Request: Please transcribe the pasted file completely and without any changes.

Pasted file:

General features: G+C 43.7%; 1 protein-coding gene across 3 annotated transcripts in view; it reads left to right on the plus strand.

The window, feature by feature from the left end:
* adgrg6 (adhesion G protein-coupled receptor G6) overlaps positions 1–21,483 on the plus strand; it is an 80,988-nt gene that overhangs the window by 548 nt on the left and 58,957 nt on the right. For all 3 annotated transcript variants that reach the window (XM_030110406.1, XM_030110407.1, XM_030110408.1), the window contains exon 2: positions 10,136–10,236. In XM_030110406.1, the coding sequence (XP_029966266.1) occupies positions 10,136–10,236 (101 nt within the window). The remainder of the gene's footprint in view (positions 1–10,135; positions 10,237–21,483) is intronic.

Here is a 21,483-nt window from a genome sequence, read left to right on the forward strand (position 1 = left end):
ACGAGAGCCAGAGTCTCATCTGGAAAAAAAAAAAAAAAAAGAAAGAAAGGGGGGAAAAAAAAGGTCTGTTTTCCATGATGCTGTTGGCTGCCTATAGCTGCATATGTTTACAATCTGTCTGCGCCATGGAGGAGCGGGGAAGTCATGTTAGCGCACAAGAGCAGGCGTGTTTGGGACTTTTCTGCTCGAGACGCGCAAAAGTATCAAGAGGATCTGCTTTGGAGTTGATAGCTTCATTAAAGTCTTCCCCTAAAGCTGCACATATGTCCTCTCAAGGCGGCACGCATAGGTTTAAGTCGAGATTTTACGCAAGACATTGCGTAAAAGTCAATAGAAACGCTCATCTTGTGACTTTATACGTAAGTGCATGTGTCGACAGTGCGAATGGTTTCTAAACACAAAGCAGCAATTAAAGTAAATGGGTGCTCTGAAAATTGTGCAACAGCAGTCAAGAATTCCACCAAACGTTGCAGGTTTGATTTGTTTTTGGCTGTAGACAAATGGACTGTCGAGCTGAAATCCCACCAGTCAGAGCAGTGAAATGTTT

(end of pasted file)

General features: G+C 43.7%; 1 protein-coding gene across 3 annotated transcripts in view; it reads left to right on the plus strand.

The window, feature by feature from the left end:
* adgrg6 (adhesion G protein-coupled receptor G6) overlaps positions 1–21,483 on the plus strand; it is an 80,988-nt gene that overhangs the window by 548 nt on the left and 58,957 nt on the right. For all 3 annotated transcript variants that reach the window (XM_030110406.1, XM_030110407.1, XM_030110408.1), the window contains exon 2: positions 10,136–10,236. In XM_030110406.1, the coding sequence (XP_029966266.1) occupies positions 10,136–10,236 (101 nt within the window). The remainder of the gene's footprint in view (positions 1–10,135; positions 10,237–21,483) is intronic.

Here is a 21,483-nt window from a genome sequence, read left to right on the forward strand (position 1 = left end):
ACGAGAGCCAGAGTCTCATCTGGAAAAAAAAAAAAAAAAAGAAAGAAAGGGGGGAAAAAAAAGGTCTGTTTTCCATGATGCTGTTGGCTGCCTATAGCTGCATATGTTTACAATCTGTCTGCGCCATGGAGGAGCGGGGAAGTCATGTTAGCGCACAAGAGCAGGCGTGTTTGGGACTTTTCTGCTCGAGACGCGCAAAAGTATCAAGAGGATCTGCTTTGGAGTTGATAGCTTCATTAAAGTCTTCCCCTAAAGCTGCACATATGTCCTCTCAAGGCGGCACGCATAGGTTTAAGTCGAGATTTTACGCAAGACATTGCGTAAAAGTCAATAGAAACGCTCATCTTGTGACTTTATACGTAAGTGCATGTGTCGACAGTGCGAATGGTTTCTAAACACAAAGCAGCAATTAAAGTAAATGGGTGCTCTGAAAATTGTGCAACAGCAGTCAAGAATTCCACCAAACGTTGCAGGTTTGATTTGTTTTTGGCTGTAGACAAATGGACTGTCGAGCTGAAATCCCACCAGTCAGAGCAGTGAAATGTTT